“If our neighbors gave a sh—” He paused. “Sorry, Cali, I meant a crap. If they gave a crap about where we lived, Jasper wouldn’t have rotting garbage to dig through.”
She nodded her agreement. “It’s definitely a lot different than where I come from. Unfortunately, The Bronx is the only place in New York City I can afford. At least the subway ride down to my job in Manhattan isn’t too bad.” If she didn’t include getting robbed last week, of course.
“Yeah, it’s cheap but we’re basically living in the slums. Our slumlord doesn’t give a crap about this place. I’ve never seen the owner show his face around here, of course. All he cares about is our money. I used to try and clean up, but it’s pointless.”
She couldn’t worry about that. The hallway wasn’t her problem. Then again, she had a furry, orange problem still rubbing her leg. “So, about the cat’s owner…?”
“I don’t know his number, but he lives upstairs right above you. Apartment seven.” Clint narrowed his eyes. “Be careful around him. I wasn’t kidding when I called him a weirdo.”
Gulping, Cali twisted her hands together. “What do you mean? Is he dangerous?” Maybe she’d just mind her own business and let Jasper roam the halls until his owner came to find him.
“Not dangerous,” Clint reassured her. “But definitely not normal. Don’t expect to see him. He never comes out of his apartment.”
“Then how can I give him the cat?”
Clint’s black bushy eyebrows scrunched down and then he shrugged. “There used to be a cat carrier up there to put him in. This little jerk gets out at least a few times a month. I wish he’d get some bad garbage and we could get rid of him for good.”
Cali widened her eyes in shock. Maybe Clint wasn’t the good guy she thought. Who could wish death on a poor cat?
She glanced down, finding that Jasper had sat next to her foot with his tail curled around the back of her high-heeled shoe. He purred loudly, licking whatever he’d gotten into off his paw.
“I’ll take him home,” Cali decided. His owner had to be a good person if he liked animals. Weird was a relatively broad term in this strange town as far as Cali was concerned. The owner couldn’t be any worse than some of the people she’d already come across. “It was nice to meet you, Clint. I’m glad to know someone in the building finally.” After all, it wouldn’t do her any good to be rude to him, even if he wasn’t as kind as she’d hoped.
Clint bent down, snagging her keys off the ground. Jasper hissed again and took a swipe at his face, but Clint was too fast. He handed them to her. “Probably won’t see much of me, due to the opposite schedules, but if you ever need anything, let me know. Pretty, young girl like you living all alone in a place like this?” He shook his head, expressing his disapproval. “Don’t let any of the weirdos bug you, okay? I’m gone from ten at night until ten in the morning, but I’m normally here sleeping other than that. Holler if you need me.”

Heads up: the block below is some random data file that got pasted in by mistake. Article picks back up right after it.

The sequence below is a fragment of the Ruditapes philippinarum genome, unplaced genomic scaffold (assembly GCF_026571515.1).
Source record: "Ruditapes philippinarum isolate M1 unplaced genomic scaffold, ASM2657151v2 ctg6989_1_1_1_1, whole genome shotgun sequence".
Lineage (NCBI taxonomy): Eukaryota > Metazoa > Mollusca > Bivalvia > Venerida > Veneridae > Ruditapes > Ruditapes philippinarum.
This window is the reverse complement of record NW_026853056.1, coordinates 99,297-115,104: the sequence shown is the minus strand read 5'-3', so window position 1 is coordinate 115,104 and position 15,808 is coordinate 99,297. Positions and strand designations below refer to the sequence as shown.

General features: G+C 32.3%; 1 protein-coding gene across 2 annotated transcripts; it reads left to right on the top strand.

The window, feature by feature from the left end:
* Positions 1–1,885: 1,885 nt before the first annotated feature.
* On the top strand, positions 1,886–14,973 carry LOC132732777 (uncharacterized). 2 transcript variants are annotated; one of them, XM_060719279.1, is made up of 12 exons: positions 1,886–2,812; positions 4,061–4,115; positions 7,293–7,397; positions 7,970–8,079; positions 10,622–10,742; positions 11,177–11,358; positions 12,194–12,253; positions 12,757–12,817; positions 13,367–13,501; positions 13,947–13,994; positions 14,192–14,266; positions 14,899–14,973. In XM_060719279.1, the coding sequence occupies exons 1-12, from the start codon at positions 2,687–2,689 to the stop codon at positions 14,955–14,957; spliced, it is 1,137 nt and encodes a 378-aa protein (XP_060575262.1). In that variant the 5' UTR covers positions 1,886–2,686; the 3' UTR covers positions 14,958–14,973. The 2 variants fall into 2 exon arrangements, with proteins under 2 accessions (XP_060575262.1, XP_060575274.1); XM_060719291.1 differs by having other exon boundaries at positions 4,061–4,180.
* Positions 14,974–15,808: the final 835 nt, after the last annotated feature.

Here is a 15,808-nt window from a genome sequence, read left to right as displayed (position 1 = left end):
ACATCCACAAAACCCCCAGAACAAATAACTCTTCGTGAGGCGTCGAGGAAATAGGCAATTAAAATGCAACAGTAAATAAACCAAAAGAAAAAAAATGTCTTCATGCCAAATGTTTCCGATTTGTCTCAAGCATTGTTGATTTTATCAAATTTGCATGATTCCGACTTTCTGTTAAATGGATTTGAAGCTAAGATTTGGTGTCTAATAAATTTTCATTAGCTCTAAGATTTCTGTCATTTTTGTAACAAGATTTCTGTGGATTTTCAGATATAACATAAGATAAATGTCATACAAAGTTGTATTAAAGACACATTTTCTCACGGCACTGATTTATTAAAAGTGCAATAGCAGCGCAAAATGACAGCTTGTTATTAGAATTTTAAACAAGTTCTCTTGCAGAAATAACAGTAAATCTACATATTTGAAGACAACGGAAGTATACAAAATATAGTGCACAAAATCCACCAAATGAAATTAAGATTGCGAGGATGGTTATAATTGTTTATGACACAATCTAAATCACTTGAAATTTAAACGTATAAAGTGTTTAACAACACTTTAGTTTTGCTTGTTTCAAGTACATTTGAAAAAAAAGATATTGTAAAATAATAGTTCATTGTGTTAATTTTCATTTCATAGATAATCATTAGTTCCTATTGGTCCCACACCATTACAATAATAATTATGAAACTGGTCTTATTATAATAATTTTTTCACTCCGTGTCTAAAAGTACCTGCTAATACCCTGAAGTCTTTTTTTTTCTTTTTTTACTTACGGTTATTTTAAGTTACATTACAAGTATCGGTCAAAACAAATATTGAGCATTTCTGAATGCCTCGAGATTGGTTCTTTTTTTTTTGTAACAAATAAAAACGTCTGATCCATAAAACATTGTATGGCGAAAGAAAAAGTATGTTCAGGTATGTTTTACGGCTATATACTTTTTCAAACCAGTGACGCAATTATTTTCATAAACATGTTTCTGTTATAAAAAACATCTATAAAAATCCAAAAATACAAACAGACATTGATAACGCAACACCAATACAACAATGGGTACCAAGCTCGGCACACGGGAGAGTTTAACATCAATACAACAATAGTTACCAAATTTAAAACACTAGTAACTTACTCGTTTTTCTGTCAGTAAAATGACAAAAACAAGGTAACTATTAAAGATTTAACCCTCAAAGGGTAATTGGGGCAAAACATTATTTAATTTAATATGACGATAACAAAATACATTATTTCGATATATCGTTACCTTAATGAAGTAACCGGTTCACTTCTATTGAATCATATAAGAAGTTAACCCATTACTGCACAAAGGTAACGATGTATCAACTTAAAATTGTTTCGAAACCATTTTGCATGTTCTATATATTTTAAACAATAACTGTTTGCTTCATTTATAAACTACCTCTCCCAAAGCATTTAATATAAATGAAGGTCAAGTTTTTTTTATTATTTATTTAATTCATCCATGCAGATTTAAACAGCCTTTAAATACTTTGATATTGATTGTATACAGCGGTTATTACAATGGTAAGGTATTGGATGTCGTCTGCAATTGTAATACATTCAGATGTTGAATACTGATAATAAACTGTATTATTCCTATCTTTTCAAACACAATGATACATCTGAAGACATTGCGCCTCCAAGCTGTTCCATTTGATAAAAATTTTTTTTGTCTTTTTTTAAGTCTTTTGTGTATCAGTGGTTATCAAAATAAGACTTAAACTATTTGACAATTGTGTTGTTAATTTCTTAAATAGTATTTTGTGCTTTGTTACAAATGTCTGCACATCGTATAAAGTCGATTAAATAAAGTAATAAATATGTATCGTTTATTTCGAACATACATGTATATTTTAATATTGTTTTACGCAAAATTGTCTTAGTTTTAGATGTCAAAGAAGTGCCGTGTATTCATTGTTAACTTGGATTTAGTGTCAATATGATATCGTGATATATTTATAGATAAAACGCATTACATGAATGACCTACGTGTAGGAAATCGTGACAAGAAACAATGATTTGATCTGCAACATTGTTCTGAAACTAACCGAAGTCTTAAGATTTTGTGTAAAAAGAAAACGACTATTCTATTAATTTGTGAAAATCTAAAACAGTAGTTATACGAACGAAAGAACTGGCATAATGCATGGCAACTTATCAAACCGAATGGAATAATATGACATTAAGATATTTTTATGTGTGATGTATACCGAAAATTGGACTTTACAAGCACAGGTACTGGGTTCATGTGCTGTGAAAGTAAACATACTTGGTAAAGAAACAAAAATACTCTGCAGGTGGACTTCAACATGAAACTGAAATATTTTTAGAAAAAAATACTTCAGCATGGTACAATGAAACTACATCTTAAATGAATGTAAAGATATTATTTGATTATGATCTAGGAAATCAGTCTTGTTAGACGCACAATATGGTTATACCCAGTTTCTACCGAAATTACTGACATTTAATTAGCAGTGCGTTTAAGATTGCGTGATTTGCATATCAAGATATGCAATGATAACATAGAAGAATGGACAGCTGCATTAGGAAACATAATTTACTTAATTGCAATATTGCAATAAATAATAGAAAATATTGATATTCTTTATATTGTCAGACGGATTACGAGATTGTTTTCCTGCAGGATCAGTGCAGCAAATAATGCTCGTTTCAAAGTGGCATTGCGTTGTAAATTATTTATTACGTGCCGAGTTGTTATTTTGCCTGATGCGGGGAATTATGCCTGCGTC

As Cali accepted her keys, she realized her over-simple method of judging good and bad might not work for her in such a diverse area of people. Clint might not be a saint, but he wasn’t all bad. “That’s very nice of you. Thank you so much.”
Grinning, Clint took off down the hallway, continuing to wherever he’d planned to go before running into her.
Cali looked down at the cat and sighed. Speaking of weirdos in the building, she needed to go meet one now. “Come on, Jasper. Let’s take you home.”
She bent down, holding her hand out for the cat to sniff. After he’d thoroughly inspected her hand and began purring again, she lifted him from the floor and cradled him to her chest.
The rotting smell became stronger with the cat so close to her nose, and Cali hoped she didn’t have many problems returning him to his owner. She definitely needed a shower.
***
Stepping onto the top floor of the apartment building was like walking into a different world. The walls and linoleum flooring were spotless and not a single garbage bag graced the hallway. A crisp, clean scent of pine pervaded the area.
Cali scratched behind Jasper’s ears. “Why would you ever run away from this place to dig through trash?”
Jasper only purred louder in response. For Clint’s claims of the cat being such a vicious beast, Jasper hadn’t offered to bite her once on the way up the stairwell. He continued to be docile and sweet while they moved toward his home. If only he didn’t stink so badly, Cali might enjoy holding him.